New Data Shows the Association Between Air Pollution And Miscarriage Risk


For Immediate Release:
Tuesday, October 17, 2023 4:30 PM CT


Highlights From the American Society For Reproductive Medicine’s 2023 Scientific Congress


New Orleans, LA – Research presented at the American Society for Reproductive Medicine’s (ASRM) Scientific Congress is examining the association between ambient air pollution and miscarriage in a community-based cohort of people attempting pregnancy.

In an effort to investigate the associations of ambient air pollutants with pregnancy loss in a large, prospective, pre-conception study, researchers assessed six exposure windows including spermatogenesis and the follicular phase and luteal-placental shift window of the conception cycle. In each window, they estimated the daily average and peak concentrations for each pollutant. Adjusted Cox proportional hazard models with delayed entry were used to estimate the hazard ratio and 95% confidence interval for pregnancy loss per interquartile range increase in pollutant concentration.

The data collected indicated higher levels of NO2 and PM10 were associated with increased miscarriage. Traffic-related air pollution is a primary source of NO2. The preconception period and early pregnancy were sensitive windows.

Researchers concluded the most consistent associations were between increasing NO2 exposure and increased miscarriage, with all estimates greater than one. In the follicular phase, average NO2 exposure was associated with over twice the risk of miscarriage. Increased miscarriage was associated with a 1-day peak PM10 in the luteal-placental shift window. Average CO exposure during spermatogenesis was associated with reduced miscarriage, while other CO estimates for the same window were null or above one.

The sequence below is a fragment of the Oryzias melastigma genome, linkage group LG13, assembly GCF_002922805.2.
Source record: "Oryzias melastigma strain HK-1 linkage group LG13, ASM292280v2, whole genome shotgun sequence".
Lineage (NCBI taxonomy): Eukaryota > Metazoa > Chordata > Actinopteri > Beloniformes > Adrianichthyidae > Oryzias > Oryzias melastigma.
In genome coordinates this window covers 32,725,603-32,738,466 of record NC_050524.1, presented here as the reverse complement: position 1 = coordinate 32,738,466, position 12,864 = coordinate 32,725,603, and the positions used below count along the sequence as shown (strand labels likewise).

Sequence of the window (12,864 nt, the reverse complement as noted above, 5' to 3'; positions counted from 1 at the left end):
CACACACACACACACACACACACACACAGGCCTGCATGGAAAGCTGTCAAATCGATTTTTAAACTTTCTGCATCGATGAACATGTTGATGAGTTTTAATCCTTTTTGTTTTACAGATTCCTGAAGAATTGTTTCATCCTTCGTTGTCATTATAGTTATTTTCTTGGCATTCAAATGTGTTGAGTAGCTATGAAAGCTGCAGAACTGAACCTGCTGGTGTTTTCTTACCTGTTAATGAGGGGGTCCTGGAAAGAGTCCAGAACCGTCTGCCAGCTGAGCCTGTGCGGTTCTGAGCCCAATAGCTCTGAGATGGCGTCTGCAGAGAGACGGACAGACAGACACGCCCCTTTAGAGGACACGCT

• P – 455 Jukic et al “Air Pollution In Critical Windows Of Exposure And Spontaneous Miscarriage In A Preconception Cohort”

“As we continue to hear more and more about the negative effects of climate change and pollution on our planet, this research supplies patients and reproductive professionals with timely information on the damaging effects it has on reproduction specifically.” Said Michael Thomas, MD, President of ASRM. “It is our hope that this research will continue and steps to reduce pollution and slow climate change are implemented.”

To view these abstracts and more in full, please visit: https://www.fertstert.org/issue/S0015-0282(23)X0012-0

For almost a century, the American Society for Reproductive Medicine (ASRM) has been the global leader in multidisciplinary reproductive medicine research, ethical practice, and education. ASRM impacts reproductive care and science worldwide by creating funding opportunities for advancing reproduction research and discovery, by providing evidence-based education and public health information, and by advocating for reproductive health care professionals and the patients they serve. With members in more than 100 countries, the Society is headquartered in Washington, DC, with additional operations in Birmingham, AL. www.asrm.org 

For media inquiries regarding this press release contact:

Sean Tipton
ASRM Chief Advocacy and Policy Officer
E: stipton@asrm.org

J. Benjamin Younger Office of Public Affairs 
726 7th St. SE
Washington, DC 20003
Tel: (202) 863-2494

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